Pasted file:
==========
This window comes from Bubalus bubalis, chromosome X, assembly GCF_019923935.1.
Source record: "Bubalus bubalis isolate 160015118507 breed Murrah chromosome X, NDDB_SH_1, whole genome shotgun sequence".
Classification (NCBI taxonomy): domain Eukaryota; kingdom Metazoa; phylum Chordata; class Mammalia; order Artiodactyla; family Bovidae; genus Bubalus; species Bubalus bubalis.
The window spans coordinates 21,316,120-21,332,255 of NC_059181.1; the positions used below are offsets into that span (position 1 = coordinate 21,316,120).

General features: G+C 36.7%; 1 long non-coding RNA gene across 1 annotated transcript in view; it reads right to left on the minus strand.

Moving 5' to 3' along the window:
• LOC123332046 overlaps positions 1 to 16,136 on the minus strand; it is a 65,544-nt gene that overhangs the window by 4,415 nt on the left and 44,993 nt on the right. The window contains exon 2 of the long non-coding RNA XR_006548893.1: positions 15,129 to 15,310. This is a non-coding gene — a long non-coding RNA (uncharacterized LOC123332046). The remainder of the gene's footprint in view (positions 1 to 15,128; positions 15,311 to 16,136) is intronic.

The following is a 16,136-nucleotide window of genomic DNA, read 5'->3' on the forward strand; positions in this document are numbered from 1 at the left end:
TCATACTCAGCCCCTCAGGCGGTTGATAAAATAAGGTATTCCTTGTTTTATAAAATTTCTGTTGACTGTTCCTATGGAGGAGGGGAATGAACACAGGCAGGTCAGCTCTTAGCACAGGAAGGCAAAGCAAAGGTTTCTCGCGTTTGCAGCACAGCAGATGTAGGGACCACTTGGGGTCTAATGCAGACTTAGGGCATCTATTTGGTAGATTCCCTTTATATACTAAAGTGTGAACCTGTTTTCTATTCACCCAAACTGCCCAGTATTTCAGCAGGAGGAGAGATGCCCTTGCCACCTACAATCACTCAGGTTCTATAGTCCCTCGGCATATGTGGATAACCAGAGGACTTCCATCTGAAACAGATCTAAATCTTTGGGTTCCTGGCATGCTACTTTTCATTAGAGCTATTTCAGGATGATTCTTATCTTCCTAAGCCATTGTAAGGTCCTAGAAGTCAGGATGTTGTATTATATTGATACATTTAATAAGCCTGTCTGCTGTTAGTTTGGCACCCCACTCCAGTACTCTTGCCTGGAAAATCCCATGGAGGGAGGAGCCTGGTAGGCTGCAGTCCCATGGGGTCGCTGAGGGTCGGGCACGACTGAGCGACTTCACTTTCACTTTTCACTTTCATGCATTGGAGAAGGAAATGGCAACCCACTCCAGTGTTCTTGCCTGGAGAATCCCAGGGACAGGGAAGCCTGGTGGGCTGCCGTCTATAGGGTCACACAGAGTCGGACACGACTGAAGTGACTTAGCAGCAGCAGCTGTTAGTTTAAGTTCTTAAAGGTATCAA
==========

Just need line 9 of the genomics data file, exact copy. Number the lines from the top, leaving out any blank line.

TCATACTCAGCCCCTCAGGCGGTTGATAAAATAAGGTATTCCTTGTTTTATAAAATTTCTGTTGACTGTTCCTATGGAGGAGGGGAATGAACACAGGCAGGTCAGCTCTTAGCACAGGAAGGCAAAGCAAAGGTTTCTCGCGTTTGCAGCACAGCAGATGTAGGGACCACTTGGGGTCTAATGCAGACTTAGGGCATCTATTTGGTAGATTCCCTTTATATACTAAAGTGTGAACCTGTTTTCTATTCACCCAAACTGCCCAGTATTTCAGCAGGAGGAGAGATGCCCTTGCCACCTACAATCACTCAGGTTCTATAGTCCCTCGGCATATGTGGATAACCAGAGGACTTCCATCTGAAACAGATCTAAATCTTTGGGTTCCTGGCATGCTACTTTTCATTAGAGCTATTTCAGGATGATTCTTATCTTCCTAAGCCATTGTAAGGTCCTAGAAGTCAGGATGTTGTATTATATTGATACATTTAATAAGCCTGTCTGCTGTTAGTTTGGCACCCCACTCCAGTACTCTTGCCTGGAAAATCCCATGGAGGGAGGAGCCTGGTAGGCTGCAGTCCCATGGGGTCGCTGAGGGTCGGGCACGACTGAGCGACTTCACTTTCACTTTTCACTTTCATGCATTGGAGAAGGAAATGGCAACCCACTCCAGTGTTCTTGCCTGGAGAATCCCAGGGACAGGGAAGCCTGGTGGGCTGCCGTCTATAGGGTCACACAGAGTCGGACACGACTGAAGTGACTTAGCAGCAGCAGCTGTTAGTTTAAGTTCTTAAAGGTATCAA